Liquid creatine is an attempt to make creatine consumption more convenient and is supposed to be more readily absorbed by the body.
While the idea behind it is simplicity and ease of use is interesting, liquid creatine is often ignored and avoided by the fitness community.
Pre-Workout: Overview And What It Does For Training?
There is so much misinformation surrounding pre-workout supplements, mostly stemming from false claims made by manufacturers, so here's what you can realistically expect from one.
How To Take a Pre-workout Supplement?
While there are various methods of consuming pre-workout supplements, there's honestly only one proper way to do it.
Mix the powder in 8-12 oz. of water (or other liquid of your choosing) and drink it all approximately 30 minutes before your workout begins. This gives your body enough time to process and absorb the active ingredients.
Some people enjoy dry scooping pre-workouts, but I advise you not to. I've done it in the past, and if the serving size is quite large, that can be a choking hazard.
Related Article - Is It Bad To Take Pre-Workout Everyday?
What's In a Pre-workout?
Pre-workouts have a lot of varying ingredients depending on the brand and type you choose.
However, there are three main ingredients that are critical for pre-workout supplement success.
Caffeine is a central nervous system stimulant that increases alertness and reduces the perception of effort during exercise by blocking adenosine receptors, leading to increased energy, improved focus, and enhanced endurance.
Commonly, caffeine is dosed anywhere from 100 to 400 mg.
Learn More - How Much Caffeine Is In Pre-Workout?
Citrulline is an amino acid that boosts nitric oxide production, which can enhance oxygen and nutrient delivery to muscles, reduce fatigue, and support better exercise performance in several ways.
For performance-enhancing effects, the recommended dosage is 6 to 8 grams of citrulline, although as little as 3 g can improve vasodilation.
Beta-alanine can buffer lactic acid buildup in muscles during intense exercise and delay muscle fatigue. It is beneficial in bouts of exercise lasting 1-10 minutes.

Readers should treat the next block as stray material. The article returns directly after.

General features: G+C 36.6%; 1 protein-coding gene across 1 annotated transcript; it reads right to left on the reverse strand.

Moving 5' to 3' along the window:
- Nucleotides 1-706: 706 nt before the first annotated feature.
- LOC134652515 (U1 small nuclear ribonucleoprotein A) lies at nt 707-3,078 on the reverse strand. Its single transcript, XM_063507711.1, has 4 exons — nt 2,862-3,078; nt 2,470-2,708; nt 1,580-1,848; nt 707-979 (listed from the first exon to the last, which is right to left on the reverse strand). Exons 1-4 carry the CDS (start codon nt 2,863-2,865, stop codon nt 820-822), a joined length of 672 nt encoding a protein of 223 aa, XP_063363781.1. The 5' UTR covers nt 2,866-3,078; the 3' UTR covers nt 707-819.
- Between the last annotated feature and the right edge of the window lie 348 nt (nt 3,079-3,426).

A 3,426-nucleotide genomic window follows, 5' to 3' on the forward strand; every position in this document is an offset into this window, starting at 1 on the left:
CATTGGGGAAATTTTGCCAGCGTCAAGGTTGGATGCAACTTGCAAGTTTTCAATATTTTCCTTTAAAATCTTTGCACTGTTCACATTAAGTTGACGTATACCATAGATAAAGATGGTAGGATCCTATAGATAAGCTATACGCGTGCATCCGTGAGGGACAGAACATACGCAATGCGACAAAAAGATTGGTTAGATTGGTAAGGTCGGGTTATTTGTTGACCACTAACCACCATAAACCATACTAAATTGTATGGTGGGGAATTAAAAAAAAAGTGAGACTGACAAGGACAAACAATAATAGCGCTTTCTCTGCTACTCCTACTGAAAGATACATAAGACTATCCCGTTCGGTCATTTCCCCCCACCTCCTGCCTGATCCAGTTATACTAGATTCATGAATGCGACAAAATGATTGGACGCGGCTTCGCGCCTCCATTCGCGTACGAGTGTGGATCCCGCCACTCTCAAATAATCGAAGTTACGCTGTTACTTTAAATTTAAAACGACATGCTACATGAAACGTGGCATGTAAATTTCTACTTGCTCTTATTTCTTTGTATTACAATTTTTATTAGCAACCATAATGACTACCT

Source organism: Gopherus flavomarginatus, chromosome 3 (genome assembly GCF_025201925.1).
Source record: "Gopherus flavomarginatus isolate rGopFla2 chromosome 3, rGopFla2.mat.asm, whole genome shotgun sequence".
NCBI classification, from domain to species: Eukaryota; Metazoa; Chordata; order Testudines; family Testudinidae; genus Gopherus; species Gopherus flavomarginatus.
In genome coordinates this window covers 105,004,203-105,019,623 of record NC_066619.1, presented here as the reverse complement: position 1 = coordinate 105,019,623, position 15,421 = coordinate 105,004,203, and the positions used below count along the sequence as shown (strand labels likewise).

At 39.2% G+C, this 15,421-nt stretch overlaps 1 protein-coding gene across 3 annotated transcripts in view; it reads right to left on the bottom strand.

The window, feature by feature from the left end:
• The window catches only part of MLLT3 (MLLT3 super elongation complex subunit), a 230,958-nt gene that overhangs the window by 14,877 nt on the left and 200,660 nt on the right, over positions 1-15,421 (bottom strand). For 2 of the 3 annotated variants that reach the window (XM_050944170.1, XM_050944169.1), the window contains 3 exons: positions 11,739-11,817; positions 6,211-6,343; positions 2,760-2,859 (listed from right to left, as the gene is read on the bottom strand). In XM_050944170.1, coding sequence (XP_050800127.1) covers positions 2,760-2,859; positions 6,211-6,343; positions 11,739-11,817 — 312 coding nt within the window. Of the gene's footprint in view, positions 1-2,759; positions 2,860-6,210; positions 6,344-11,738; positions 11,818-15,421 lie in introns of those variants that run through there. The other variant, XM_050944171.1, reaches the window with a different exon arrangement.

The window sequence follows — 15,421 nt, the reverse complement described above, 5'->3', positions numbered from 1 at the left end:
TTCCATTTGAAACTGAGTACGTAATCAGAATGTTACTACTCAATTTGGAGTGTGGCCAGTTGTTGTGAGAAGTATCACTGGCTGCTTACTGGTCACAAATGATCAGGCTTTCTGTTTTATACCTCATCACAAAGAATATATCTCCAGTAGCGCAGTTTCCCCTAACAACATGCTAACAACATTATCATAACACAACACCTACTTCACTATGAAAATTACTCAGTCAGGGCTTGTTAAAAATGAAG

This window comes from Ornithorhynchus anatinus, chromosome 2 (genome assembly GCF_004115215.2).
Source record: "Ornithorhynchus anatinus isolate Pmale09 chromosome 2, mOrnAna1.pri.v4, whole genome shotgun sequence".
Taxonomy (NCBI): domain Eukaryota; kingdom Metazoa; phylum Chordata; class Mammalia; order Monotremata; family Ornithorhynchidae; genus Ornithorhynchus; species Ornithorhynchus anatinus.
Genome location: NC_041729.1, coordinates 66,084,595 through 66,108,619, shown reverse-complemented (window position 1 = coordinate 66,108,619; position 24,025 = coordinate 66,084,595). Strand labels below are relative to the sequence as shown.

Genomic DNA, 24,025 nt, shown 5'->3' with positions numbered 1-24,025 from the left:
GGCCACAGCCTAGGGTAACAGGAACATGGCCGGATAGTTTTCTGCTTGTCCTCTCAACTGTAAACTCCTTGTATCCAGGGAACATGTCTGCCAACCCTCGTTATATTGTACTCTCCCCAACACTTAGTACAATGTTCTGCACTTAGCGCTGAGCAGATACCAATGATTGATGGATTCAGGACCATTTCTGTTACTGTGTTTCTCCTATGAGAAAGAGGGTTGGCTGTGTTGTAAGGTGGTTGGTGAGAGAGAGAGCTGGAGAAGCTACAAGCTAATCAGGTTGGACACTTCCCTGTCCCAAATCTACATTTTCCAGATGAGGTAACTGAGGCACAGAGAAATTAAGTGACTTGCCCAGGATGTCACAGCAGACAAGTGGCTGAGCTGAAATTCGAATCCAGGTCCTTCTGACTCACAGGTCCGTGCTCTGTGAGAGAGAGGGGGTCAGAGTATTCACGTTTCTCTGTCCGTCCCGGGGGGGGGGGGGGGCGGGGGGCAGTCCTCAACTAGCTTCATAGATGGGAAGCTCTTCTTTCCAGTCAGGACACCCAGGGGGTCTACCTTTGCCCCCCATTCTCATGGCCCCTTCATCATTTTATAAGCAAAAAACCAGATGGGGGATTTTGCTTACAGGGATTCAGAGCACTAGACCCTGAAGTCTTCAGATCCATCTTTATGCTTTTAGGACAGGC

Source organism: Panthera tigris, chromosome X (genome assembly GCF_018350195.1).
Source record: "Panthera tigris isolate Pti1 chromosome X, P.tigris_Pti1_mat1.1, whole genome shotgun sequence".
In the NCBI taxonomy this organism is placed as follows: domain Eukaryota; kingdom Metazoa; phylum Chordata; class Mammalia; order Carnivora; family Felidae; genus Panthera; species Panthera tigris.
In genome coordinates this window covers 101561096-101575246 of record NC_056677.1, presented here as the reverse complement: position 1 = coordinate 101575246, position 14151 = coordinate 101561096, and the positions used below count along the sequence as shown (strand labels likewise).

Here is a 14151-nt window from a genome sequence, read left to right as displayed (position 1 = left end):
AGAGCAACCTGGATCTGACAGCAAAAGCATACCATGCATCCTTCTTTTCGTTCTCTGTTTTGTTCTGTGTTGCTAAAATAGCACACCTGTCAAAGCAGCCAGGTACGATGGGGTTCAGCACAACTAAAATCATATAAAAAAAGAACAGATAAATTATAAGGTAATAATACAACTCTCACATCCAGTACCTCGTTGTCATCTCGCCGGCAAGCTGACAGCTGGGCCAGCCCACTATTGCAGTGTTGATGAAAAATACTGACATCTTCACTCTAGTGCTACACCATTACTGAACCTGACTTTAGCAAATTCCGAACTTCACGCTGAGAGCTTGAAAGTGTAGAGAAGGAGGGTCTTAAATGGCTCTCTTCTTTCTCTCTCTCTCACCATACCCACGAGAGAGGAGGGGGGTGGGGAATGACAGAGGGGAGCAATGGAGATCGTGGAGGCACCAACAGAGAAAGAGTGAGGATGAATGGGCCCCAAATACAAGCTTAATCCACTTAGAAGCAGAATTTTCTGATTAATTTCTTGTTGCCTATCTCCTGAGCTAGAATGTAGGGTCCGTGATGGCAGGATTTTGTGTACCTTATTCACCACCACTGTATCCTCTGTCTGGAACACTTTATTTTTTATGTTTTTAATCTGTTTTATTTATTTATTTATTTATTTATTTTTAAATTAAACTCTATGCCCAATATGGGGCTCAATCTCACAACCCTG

However, it is necessary to understand that regular beta-alanine supplementation (6.4 g/day for 28 days) is necessary for these effects to take place.
Learn More - Why Does Beta-Alanine Makes You Tingle?
Tyrosine is an amino acid that supports the production of neurotransmitters like dopamine and norepinephrine.
In a pre-workout setting, tyrosine enhances focus, concentration, and mental clarity, if its dosage falls between 500-2000 mg.
Theanine is an amino acid often paired with caffeine in pre-workouts, and its effective dosage ranges from 100 to 200 mg.
When taken, theanine promotes relaxation without sedation and helps offset the potential jitters from caffeine, resulting in a smoother energy boost.
Can Pre-Workout & Creatine Be Taken Together?
Pre-workout and creatine can be taken together, and many pre-workout formulas already contain creatine as one of their ingredients. In fact, mixing creatine with pre-workout may offer additional benefits for overall workout performance.
That said, taking the two together won’t exactly enhance one or the other. Instead, they’ll simply work alongside each other and fuel your performance in different ways.
However, the more important thing is that there won’t be any negative interactions between the two.
You may stumble upon some older research suggesting that caffeine could inhibit creatine absorption, but based on current scientific data, that isn't the case.
One thing worth noting is that it is essential to monitor the total intake of each component, especially if you’re already using creatine and your pre-workout contains it.
While it isn’t common for pre-workouts to contain maintenance doses of creatine, adding an additional gram or two to your 5-gram maintenance creatine dose could cause some stomach discomfort.
Frequently Asked Creatine Versus Pre-Workout Questions
Yes, creatine is different from a pre-workout. Creatine is a standalone compound, while a pre-workout in a concoction of different active ingredients designed to boost your immediate performance.
There are many pre-workout supplements that don't contain creatine, such as Transparent Labs BULK pre-workout, Alani Nu pre-workout, CBUM's Thavage pre-workout, Total War pre-workout, and many others
It does not matter whether you take creatine or pre-workout first. As long as you take creatine daily and take pre-workouts 30 minutes prior to your training sessions, you will do it properly.
Creatine does not make you fat, as its calorie content is negligible.
BCAAs or branched-chain amino acids (leucine, valine, and isoleucine) are simply amino acids - building blocks of proteins.
Their role is to aid in muscle protein synthesis, not necessarily enhance performance as creatine and pre-workouts.
There is no clear winner in a creatine vs. pre-workout battle. Both can be quite beneficial if used correctly.
The fact is that they both have their purpose and aren't mutually exclusive. What's more, as a tandem - they work great. So, there's is no reason for you to choose between one or the other.
Some will argue that creatine is objectively better and far more useful than a pre-workout - but I wouldn't agree, as they're simply not used for the same purpose, and the one you need is the one that's better for you.
Last Updated on November 2, 2023